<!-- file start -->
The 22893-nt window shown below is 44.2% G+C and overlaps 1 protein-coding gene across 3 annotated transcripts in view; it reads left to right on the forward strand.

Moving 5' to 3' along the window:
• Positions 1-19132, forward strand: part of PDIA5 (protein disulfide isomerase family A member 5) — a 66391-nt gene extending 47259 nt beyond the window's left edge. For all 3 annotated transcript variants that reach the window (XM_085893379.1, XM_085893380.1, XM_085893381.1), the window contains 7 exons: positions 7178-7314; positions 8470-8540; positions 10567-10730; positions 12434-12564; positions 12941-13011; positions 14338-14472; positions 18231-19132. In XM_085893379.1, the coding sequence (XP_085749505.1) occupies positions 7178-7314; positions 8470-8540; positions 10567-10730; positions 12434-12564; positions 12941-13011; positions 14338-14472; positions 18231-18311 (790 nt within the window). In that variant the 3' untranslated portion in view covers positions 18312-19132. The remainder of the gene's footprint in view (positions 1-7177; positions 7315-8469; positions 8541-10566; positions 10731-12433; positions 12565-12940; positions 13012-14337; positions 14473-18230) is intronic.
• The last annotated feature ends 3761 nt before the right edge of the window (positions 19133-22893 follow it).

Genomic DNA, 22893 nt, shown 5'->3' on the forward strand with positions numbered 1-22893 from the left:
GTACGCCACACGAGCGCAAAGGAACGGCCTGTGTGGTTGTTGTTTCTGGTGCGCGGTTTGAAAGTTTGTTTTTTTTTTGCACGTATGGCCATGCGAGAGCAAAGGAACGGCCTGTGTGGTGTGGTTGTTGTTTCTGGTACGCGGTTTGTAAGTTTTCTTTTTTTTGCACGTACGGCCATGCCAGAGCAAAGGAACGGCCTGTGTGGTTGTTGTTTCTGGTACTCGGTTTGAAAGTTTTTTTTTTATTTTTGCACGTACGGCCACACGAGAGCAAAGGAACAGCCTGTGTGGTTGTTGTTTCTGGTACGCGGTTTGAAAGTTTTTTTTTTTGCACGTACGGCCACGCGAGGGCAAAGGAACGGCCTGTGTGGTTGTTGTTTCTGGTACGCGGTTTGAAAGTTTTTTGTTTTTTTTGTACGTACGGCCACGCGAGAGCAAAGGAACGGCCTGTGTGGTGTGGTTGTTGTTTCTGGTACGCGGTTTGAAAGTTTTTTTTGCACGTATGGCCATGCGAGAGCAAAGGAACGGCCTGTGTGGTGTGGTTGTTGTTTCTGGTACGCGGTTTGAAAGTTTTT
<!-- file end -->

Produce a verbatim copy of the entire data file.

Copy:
The 22893-nt window shown below is 44.2% G+C and overlaps 1 protein-coding gene across 3 annotated transcripts in view; it reads left to right on the forward strand.

Moving 5' to 3' along the window:
• Positions 1-19132, forward strand: part of PDIA5 (protein disulfide isomerase family A member 5) — a 66391-nt gene extending 47259 nt beyond the window's left edge. For all 3 annotated transcript variants that reach the window (XM_085893379.1, XM_085893380.1, XM_085893381.1), the window contains 7 exons: positions 7178-7314; positions 8470-8540; positions 10567-10730; positions 12434-12564; positions 12941-13011; positions 14338-14472; positions 18231-19132. In XM_085893379.1, the coding sequence (XP_085749505.1) occupies positions 7178-7314; positions 8470-8540; positions 10567-10730; positions 12434-12564; positions 12941-13011; positions 14338-14472; positions 18231-18311 (790 nt within the window). In that variant the 3' untranslated portion in view covers positions 18312-19132. The remainder of the gene's footprint in view (positions 1-7177; positions 7315-8469; positions 8541-10566; positions 10731-12433; positions 12565-12940; positions 13012-14337; positions 14473-18230) is intronic.
• The last annotated feature ends 3761 nt before the right edge of the window (positions 19133-22893 follow it).

Genomic DNA, 22893 nt, shown 5'->3' on the forward strand with positions numbered 1-22893 from the left:
GTACGCCACACGAGCGCAAAGGAACGGCCTGTGTGGTTGTTGTTTCTGGTGCGCGGTTTGAAAGTTTGTTTTTTTTTTGCACGTATGGCCATGCGAGAGCAAAGGAACGGCCTGTGTGGTGTGGTTGTTGTTTCTGGTACGCGGTTTGTAAGTTTTCTTTTTTTTGCACGTACGGCCATGCCAGAGCAAAGGAACGGCCTGTGTGGTTGTTGTTTCTGGTACTCGGTTTGAAAGTTTTTTTTTTATTTTTGCACGTACGGCCACACGAGAGCAAAGGAACAGCCTGTGTGGTTGTTGTTTCTGGTACGCGGTTTGAAAGTTTTTTTTTTTGCACGTACGGCCACGCGAGGGCAAAGGAACGGCCTGTGTGGTTGTTGTTTCTGGTACGCGGTTTGAAAGTTTTTTGTTTTTTTTGTACGTACGGCCACGCGAGAGCAAAGGAACGGCCTGTGTGGTGTGGTTGTTGTTTCTGGTACGCGGTTTGAAAGTTTTTTTTGCACGTATGGCCATGCGAGAGCAAAGGAACGGCCTGTGTGGTGTGGTTGTTGTTTCTGGTACGCGGTTTGAAAGTTTTT